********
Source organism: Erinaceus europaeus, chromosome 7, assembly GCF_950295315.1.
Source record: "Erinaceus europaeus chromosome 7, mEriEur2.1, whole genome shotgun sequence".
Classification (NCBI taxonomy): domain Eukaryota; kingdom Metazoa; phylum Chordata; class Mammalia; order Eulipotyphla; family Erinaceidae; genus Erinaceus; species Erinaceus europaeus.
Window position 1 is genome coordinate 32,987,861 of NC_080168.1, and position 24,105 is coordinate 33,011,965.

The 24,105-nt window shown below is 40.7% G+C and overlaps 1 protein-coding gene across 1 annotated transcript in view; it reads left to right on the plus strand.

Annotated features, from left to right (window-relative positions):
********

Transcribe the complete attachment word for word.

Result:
Source organism: Erinaceus europaeus, chromosome 7, assembly GCF_950295315.1.
Source record: "Erinaceus europaeus chromosome 7, mEriEur2.1, whole genome shotgun sequence".
Classification (NCBI taxonomy): domain Eukaryota; kingdom Metazoa; phylum Chordata; class Mammalia; order Eulipotyphla; family Erinaceidae; genus Erinaceus; species Erinaceus europaeus.
Window position 1 is genome coordinate 32,987,861 of NC_080168.1, and position 24,105 is coordinate 33,011,965.

The 24,105-nt window shown below is 40.7% G+C and overlaps 1 protein-coding gene across 1 annotated transcript in view; it reads left to right on the plus strand.

Annotated features, from left to right (window-relative positions):